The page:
24 Jun 2017

Rockwell Collins introduces higher bandwidth aircraft messaging service for A350 XWB operators

To help airlines effectively manage larger data transmissions from the new Airbus A350 XWB aircraft to ground systems, Rockwell Collins has introduced a new, higher bandwidth, cost-efficient messaging service. The offering - ARINC GLOBALinkSM A350 Media Independent Aircraft Messaging (MIAM) service – will launch on Asiana Airlines this month.

The service enables airlines to efficiently send large Aircraft Communications Addressing and Reporting System (ACARS®) and Internet Protocol (IP) MIAM messages over all available A350 communications paths.

“Next-generation aircraft like the Airbus A350 are transmitting significantly more data to the ground,” said Michael DiGeorge, vice president, Commercial Aviation and Network Services at Rockwell Collins. “This new data, including electronic flight bag, maintenance and aircraft health information, is providing tremendous operational benefits. Our service allows airlines to cost-effectively take advantage of this new protocol, allowing avionics systems to more efficiently exchange larger messages than has been possible in the past.”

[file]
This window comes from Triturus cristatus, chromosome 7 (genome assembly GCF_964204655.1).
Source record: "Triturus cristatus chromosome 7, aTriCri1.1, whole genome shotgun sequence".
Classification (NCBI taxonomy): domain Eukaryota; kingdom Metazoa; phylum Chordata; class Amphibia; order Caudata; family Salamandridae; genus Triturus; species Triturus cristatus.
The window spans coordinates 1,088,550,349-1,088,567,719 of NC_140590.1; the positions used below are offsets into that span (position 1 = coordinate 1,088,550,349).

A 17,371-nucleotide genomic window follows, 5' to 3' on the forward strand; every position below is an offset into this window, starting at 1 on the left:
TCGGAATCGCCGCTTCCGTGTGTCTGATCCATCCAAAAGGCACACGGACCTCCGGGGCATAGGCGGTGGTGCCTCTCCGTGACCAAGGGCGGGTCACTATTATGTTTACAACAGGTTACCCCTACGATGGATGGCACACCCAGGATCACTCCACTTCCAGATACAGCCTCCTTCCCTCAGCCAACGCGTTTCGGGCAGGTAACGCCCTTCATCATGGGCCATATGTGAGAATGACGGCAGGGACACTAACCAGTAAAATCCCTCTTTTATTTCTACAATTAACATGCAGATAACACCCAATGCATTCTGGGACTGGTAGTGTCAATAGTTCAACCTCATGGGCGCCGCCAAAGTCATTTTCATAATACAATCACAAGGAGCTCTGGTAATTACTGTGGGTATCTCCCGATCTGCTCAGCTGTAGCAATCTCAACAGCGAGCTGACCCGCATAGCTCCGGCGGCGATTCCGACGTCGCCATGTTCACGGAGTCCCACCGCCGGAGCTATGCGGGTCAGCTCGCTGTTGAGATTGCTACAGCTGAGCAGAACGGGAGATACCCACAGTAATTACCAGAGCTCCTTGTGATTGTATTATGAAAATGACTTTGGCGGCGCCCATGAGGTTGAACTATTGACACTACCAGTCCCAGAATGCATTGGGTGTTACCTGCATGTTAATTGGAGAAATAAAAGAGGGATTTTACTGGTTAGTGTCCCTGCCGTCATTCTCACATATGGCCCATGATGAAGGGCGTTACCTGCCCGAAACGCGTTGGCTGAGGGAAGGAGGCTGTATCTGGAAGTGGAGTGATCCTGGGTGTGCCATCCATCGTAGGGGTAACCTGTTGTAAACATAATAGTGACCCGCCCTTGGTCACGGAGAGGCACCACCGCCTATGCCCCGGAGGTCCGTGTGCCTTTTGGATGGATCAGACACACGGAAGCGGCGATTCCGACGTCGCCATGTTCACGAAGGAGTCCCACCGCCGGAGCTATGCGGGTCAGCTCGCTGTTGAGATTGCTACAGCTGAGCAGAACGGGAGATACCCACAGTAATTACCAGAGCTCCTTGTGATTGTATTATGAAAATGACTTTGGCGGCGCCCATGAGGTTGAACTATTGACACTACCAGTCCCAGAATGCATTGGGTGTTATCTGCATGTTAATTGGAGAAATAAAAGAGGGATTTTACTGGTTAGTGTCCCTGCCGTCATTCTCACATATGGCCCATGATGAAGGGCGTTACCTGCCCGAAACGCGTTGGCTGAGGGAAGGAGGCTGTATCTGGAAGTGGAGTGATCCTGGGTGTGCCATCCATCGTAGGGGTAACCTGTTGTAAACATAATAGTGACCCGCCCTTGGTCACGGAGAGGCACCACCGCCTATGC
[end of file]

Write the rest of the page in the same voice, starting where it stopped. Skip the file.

“This service allows us to continue relying on ACARS, while taking advantage of higher bandwidth IP communications on our A350 fleet,” said Seok Nam Goh, CIO at Asiana Airlines. “As the industry continues to move toward smart aircraft, this service enables us to cost-effectively manage this transition.”

The Rockwell Collins GLOBALink A350 MIAM service seamlessly converts ACARS MIAM messages to any protocol, allowing interoperability with airline, aircraft and engine manufacturers’ ACARS host and end-systems without requiring any modifications. Using the service, airlines can send IP MIAM data over the cellular, Wi-Fi and broadband SATCOM providers of their choice and reach their intended destination. The GLOBALink service converts A350 IP data to any ground protocol or message format, allowing interoperability with any existing host and end system thereby saving airlines potentially significant investments in new additional ground systems.

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